Not all of the last seven years had passed in a whirlwind of adventure. They had travelled to other places, the Adega System, where the Jedi Council sat, and satellite academies across the galaxy, at Taris, Cularin, Coruscant and more. They had travelled at times when their companions had gone on their own quests, sometimes to simply keep their hand in in the business of the small trader, while at others they had sought out places strong in the force. It was on those long missions of contemplation that Ethril had first touched the Dark Side of the force, on the planet Lothal. It was there that he had confronted a vision of what and who he could have been, his own limitless potential for evil. The temptation had called to him, that of order. His people, the people he had been raised among, the Great Dynastic House of Sautekh were zealots of order, and that was how the Dark Side had come to him; the power to take the galaxy and order it to his will, limitless power.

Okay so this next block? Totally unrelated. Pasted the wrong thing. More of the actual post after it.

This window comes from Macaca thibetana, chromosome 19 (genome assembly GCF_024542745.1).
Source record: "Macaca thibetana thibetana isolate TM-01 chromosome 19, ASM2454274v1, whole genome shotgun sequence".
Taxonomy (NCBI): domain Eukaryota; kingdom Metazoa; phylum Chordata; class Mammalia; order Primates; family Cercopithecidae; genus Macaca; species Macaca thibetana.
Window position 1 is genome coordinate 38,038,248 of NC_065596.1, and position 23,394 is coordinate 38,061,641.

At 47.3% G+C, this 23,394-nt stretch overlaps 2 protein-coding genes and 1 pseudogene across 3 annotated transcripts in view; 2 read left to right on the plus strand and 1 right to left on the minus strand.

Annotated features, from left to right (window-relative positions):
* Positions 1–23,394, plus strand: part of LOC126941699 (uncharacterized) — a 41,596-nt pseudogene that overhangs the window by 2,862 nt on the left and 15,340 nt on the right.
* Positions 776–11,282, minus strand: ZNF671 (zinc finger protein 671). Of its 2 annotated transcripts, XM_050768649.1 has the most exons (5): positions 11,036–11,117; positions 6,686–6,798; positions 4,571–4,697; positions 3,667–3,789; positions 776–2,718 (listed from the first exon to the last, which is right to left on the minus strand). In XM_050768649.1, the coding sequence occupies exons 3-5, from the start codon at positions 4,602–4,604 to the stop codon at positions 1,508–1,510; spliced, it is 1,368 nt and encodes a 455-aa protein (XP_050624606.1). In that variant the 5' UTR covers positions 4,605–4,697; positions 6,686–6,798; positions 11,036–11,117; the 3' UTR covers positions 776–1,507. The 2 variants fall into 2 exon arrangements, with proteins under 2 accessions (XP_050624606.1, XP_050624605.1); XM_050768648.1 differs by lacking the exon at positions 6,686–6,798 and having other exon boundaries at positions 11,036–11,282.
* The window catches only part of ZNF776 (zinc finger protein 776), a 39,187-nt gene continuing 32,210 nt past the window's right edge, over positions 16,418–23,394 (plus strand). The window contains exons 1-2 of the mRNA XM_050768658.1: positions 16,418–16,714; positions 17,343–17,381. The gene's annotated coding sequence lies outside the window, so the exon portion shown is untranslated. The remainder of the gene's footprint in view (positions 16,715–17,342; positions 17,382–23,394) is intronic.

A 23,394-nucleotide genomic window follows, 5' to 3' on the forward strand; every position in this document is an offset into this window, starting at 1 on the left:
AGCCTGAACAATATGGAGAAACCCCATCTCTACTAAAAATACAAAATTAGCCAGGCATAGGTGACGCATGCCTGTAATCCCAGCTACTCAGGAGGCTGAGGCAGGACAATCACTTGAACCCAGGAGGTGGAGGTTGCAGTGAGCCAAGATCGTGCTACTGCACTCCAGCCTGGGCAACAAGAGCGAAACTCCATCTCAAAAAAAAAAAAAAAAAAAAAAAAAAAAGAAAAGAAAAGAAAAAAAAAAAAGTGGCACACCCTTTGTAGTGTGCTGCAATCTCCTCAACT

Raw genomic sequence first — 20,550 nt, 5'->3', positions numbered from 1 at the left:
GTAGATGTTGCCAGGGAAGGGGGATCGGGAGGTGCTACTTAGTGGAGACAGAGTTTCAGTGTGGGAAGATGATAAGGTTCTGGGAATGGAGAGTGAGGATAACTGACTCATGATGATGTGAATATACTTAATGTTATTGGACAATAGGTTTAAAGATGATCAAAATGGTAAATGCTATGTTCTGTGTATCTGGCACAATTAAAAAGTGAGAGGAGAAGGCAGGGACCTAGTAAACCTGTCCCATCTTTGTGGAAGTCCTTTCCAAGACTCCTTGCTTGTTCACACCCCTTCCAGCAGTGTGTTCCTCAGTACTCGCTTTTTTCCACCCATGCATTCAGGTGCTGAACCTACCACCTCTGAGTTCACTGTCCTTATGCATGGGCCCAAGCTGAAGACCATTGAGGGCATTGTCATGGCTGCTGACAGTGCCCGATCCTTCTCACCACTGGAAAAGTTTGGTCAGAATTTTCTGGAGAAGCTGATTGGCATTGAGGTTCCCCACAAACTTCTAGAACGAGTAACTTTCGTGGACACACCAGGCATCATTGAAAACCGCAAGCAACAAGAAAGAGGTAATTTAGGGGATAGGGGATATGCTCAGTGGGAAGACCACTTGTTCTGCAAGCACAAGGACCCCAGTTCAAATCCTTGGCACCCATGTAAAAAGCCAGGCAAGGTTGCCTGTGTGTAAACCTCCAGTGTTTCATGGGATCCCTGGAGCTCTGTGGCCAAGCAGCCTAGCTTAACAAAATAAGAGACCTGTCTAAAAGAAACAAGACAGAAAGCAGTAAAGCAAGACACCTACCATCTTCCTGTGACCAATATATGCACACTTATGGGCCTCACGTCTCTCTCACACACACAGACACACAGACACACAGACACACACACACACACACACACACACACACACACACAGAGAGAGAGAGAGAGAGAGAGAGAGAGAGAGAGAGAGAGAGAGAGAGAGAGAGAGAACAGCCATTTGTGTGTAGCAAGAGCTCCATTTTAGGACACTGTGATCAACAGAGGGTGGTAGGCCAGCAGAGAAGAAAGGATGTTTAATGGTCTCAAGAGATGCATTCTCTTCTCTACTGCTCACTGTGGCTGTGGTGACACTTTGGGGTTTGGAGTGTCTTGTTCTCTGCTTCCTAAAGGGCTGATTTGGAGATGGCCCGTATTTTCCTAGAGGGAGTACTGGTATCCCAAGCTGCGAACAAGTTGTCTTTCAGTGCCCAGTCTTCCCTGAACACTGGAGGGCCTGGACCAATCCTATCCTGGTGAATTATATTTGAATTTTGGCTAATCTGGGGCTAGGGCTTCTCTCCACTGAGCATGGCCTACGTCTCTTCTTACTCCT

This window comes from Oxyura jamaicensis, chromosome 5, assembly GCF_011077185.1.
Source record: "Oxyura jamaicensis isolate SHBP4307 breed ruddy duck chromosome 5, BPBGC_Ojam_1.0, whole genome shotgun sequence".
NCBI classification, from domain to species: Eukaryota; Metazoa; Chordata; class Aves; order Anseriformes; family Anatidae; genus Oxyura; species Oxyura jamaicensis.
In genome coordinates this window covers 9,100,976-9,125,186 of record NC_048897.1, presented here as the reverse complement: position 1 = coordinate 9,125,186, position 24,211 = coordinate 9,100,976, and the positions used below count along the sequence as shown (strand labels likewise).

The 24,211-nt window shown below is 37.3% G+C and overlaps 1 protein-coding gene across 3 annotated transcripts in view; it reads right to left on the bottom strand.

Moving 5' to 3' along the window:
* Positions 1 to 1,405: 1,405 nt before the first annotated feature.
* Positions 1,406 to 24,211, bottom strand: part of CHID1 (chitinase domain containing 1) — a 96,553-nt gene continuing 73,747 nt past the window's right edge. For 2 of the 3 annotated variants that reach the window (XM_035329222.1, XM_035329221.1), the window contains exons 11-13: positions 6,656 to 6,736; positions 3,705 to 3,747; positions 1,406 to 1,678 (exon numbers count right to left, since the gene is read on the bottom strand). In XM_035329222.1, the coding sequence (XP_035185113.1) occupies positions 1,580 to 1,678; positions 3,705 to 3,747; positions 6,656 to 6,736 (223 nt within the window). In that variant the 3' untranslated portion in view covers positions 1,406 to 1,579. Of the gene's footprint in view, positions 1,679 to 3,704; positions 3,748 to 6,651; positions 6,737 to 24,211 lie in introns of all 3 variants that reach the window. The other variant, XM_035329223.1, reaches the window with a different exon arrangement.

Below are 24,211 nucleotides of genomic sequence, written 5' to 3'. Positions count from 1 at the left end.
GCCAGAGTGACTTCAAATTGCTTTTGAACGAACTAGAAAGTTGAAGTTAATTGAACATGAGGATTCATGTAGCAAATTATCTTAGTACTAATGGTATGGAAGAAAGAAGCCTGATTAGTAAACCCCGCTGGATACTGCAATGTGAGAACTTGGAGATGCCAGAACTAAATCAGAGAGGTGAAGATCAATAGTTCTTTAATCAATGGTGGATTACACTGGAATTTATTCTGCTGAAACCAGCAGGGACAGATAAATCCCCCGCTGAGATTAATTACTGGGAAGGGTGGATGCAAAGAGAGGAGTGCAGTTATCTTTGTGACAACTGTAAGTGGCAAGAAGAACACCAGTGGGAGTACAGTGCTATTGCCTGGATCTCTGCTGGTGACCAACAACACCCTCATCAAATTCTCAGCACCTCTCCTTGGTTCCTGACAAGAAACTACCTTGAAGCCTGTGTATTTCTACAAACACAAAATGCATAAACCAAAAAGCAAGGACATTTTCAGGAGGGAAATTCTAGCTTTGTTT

“All are intertwined”


He had emerged from that trial with a new assurance; the light side of the force contained all the power he would ever need; as far as he cared to reach there was always more within the Force. The force was the force of others, and the dark side, a form of corruption within it a form of self-love divorced from reality; and like a wound healing over, in the end, the force swallowed those who sought to break it to their will.

“The Crystal.”